Eric Branch of the Santa Rosa Press-Democrat says the 49ers' receivers will have to adjust the velocity Kaepernick puts on his throws. Branch: "The bad news for Niners receivers is they might need to place their hands in ice baths this week. But the good news for Kaepernick is that he was able to participate fully in the first day of the four-day camp at San Jose State. Kaepernick was limited at the first camp -- only tossing warm-up throws -- in early June after undergoing a minor surgical procedure on his lower left leg following the NFL draft."

Also from Branch: One pass from Kaepernick seemed to knock down receiver Lance Long.

Kevin Lynch of Niner Insider says 49ers tackle Alex Boone has been working with former NFL center LeCharles Bentley in Ohio.

Tim Kawakami of the San Jose Mercury News says 49ers players have bonded during their offseason camps.

Clare Farnsworth of seahawks.com considers whether Joey Galloway had the most impressive rookie season in franchise history. I might go with Galloway or Curt Warner. Farnsworth on Warner: "Coach Chuck Knox traded the team’s first-, second- and third-round draft choices to move into the third spot so he could select the back needed for his Ground Chuck offense. Warner did not disappoint, rushing for 1,449 yards (on 335 carries), catching 42 passes and scoring 14 touchdowns to earn AFC offensive player of the year honors."

Eric D. Williams of the Tacoma News Tribune takes a closer look at the Seahawks on third down last season. Williams: "Seattle might be looking to take more chances on third down this year after drafting players like linebackers K.J. Wright and Malcolm Smith, corners Richard Sherman and Byron Maxwell and safety Mark LeGree, in addition to Kam Chancellor, Walter Thurmond and Roy Lewis -- all fast, explosive players who can tackle and cover. Specifically, the Seahawks will look to free up safety Earl Thomas more and allow him to use his play-making ability, as they did against St. Louis in the final game of the year."

Darren Urban of azcardinals.com traces the roots of Dennis Green's famous they-are-who-we-thought-they-were outburst back to training camp that season. Urban: "Bears coach Lovie Smith was asked about Leinart’s good game in the preseason and talked about that game meaning nothing, as a 'glorified practice.' Green, hearing this, clearly didn’t agree and said as much, although it wasn’t exactly 'who takes the third game of the preseason like it’s bull.' At least, not yet. Then came the game. The Cards dominated, and they lost. Green calmly answered most of the questions and then the one hit him the wrong way, especially with the leftover irritation with Smith’s comments percolating all week and the frustration of the season building (for instance, kicker Neil Rackers missing what should have been a game-winning field goal that night)."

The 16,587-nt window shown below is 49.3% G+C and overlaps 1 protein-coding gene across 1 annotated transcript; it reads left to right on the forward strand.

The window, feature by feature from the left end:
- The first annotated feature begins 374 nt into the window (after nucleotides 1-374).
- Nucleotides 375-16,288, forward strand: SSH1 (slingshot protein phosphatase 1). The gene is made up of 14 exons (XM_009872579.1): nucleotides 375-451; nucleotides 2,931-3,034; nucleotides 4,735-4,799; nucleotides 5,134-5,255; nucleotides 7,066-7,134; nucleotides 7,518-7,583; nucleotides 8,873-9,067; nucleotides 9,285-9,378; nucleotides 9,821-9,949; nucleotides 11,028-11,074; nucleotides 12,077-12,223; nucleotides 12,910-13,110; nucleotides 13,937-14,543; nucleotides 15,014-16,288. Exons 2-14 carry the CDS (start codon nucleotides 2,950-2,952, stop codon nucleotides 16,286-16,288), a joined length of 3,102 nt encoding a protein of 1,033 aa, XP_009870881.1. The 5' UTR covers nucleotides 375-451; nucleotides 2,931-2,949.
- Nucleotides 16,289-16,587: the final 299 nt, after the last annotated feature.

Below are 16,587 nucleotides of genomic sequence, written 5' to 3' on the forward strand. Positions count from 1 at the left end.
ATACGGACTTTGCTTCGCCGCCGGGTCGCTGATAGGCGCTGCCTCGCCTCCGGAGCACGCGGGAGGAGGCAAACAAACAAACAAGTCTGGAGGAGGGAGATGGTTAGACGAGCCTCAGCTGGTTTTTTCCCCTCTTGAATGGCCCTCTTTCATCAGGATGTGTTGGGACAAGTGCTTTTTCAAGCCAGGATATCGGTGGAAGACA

Guerin Emig of the Tulsa World says Rams receiver Mark Clayton is eager to resume contract negotiations with the team. Clayton: "I would love to stay. I love playing with Sam [Bradford]. The organization is great. Coach 'Spags' [Steve Spagnuolo], I love him. I love his passion. He's a real fiery dude. He's a defensive guy and I play offense. Opposites attract, I guess." Getting a deal done with Clayton shouldn't be too difficult. The team has improved its depth at the position, but with Clayton and several other receivers coming off injuries, the Rams need numbers. Clayton developed an instant rapport with Bradford last season. He's coming off surgery to repair a torn patellar tendon suffered at Detroit in Week 6 last season.
Where the NFC West stands in Flash Points balloting, which continues into Wednesday afternoon and seeks to identify key events in franchise history:

Votes so far: 125,896

Votes by team: San Francisco 49ers 42,066; Seattle Seahawks 29,750; St. Louis Rams 28,232; Arizona Cardinals 25,848.

Closest race: Eleven percentage point separate the top three Seahawks moments. Thirty-six percent pointed to Paul Allen purchasing the team and keeping it in Seattle. Twenty-eight percent singled out the victory against Carolina to reach Super Bowl XL. Twenty-five percent pointed to the team's decision to select Dan McGwire in the first round of the 1991 draft, even though coach Chuck Knox preferred Brett Favre.

Flashiest Flash Point: The 49ers' hiring of Bill Walsh has commanded more than 22,000 votes, easily the most among all NFC West options.

Biggest blowout: The Arizona Cardinals' victory against Philadelphia to reach Super Bowl XLIII has drawn the highest percentage of any team's votes (68 percent). Getting a new stadium in Glendale ranks a distant second with 16 percent. That is easily the widest gap between first- and second-place options.

Weakest Flash Point: With all due respect to 49ers legend R.C. Owens, his alley-oop reception to beat the Detroit Lions in 1957 hasn't measured up among voters, drawing only 1 percent. The top two options -- Walsh's hiring and "The Catch" -- combined for 90 percent, with 6 percent selecting Eddie DeBartolo Jr.'s forced exit as owner.